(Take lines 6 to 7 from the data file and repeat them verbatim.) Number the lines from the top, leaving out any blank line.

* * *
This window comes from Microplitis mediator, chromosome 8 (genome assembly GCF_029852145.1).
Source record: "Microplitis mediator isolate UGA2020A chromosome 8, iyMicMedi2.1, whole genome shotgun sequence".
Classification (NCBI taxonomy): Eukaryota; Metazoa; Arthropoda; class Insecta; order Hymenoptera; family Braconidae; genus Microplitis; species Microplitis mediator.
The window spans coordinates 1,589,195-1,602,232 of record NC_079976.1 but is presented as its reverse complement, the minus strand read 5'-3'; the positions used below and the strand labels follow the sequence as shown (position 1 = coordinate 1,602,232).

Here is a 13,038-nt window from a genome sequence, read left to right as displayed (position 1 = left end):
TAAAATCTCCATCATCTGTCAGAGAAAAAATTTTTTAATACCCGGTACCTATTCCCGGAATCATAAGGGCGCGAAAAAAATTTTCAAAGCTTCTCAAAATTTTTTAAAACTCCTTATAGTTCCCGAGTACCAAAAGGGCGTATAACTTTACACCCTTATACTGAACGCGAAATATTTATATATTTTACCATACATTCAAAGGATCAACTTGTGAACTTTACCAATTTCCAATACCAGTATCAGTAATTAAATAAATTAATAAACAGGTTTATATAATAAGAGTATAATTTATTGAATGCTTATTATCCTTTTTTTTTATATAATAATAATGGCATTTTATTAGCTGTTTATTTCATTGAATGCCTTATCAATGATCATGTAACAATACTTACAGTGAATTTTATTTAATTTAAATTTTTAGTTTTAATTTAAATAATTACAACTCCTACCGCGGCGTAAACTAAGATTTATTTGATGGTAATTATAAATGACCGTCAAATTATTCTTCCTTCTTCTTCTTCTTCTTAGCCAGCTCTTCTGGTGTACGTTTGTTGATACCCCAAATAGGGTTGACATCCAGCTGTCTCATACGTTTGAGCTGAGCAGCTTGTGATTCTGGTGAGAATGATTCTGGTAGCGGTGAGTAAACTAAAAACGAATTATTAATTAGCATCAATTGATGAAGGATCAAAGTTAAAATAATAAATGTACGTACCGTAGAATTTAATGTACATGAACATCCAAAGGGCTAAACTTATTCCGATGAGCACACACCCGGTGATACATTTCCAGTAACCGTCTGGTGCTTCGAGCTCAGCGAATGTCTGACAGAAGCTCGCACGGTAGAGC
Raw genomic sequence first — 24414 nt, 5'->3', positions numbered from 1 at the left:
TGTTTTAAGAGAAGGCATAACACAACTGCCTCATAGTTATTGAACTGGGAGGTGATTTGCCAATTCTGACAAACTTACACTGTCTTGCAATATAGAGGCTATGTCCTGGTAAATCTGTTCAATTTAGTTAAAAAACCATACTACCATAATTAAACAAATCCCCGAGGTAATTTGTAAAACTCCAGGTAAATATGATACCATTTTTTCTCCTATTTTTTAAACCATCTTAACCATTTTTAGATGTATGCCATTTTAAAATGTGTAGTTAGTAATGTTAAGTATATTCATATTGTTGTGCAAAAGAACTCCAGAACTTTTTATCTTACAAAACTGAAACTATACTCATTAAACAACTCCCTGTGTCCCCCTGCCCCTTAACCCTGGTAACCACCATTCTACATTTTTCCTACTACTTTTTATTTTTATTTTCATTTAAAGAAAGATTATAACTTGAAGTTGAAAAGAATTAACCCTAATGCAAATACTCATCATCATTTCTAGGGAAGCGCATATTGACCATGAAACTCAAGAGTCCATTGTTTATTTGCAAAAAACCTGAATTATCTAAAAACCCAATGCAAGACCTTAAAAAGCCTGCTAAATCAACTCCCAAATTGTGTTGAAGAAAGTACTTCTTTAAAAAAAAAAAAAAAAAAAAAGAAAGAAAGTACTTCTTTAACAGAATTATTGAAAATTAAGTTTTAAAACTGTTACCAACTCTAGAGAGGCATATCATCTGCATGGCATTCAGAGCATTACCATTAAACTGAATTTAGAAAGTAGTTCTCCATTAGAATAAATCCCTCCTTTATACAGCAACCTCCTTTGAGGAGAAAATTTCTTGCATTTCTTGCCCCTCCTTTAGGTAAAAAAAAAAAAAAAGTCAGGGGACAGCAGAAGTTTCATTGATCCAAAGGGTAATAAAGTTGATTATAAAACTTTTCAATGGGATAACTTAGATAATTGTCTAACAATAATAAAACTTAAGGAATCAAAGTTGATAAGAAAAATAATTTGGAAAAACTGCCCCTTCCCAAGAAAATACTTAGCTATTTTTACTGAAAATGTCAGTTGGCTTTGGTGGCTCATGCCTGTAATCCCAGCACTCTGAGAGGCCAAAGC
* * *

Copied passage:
TAAAATCTCCATCATCTGTCAGAGAAAAAATTTTTTAATACCCGGTACCTATTCCCGGAATCATAAGGGCGCGAAAAAAATTTTCAAAGCTTCTCAAAATTTTTTAAAACTCCTTATAGTTCCCGAGTACCAAAAGGGCGTATAACTTTACACCCTTATACTGAACGCGAAATATTTATATATTTTACCATACATTCAAAGGATCAACTTGTGAACTTTACCAATTTCCAATACCAGTATCAGTAATTAAATAAATTAATAAACAGGTTTATATAATAAGAGTATAATTTATTGAATGCTTATTATCCTTTTTTTTTATATAATAATAATGGCATTTTATTAGCTGTTTATTTCATTGAATGCCTTATCAATGATCATGTAACAATACTTACAGTGAATTTTATTTAATTTAAATTTTTAGTTTTAATTTAAATAATTACAACTCCTACCGCGGCGTAAACTAAGATTTATTTGATGGTAATTATAAATGACCGTCAAATTATTCTTCCTTCTTCTTCTTCTTCTTAGCCAGCTCTTCTGGTGTACGTTTGTTGATACCCCAAATAGGGTTGACATCCAGCTGTCTCATACGTTTGAGCTGAGCAGCTTGTGATTCTGGTGAGAATGATTCTGGTAGCGGTGAGTAAACTAAAAACGAATTATTAATTAGCATCAATTGATGAAGGATCAAAGTTAAAATAATAAATGTACGTACCGTAGAATTTAATGTACATGAACATCCAAAGGGCTAAACTTATTCCGATGAGCACACACCCGGTGATACATTTCCAGTAACCGTCTGGTGCTTCGAGCTCAGCGAATGTCTGACAGAAGCTCGCACGGTAGAGC
Raw genomic sequence first — 24414 nt, 5'->3', positions numbered from 1 at the left: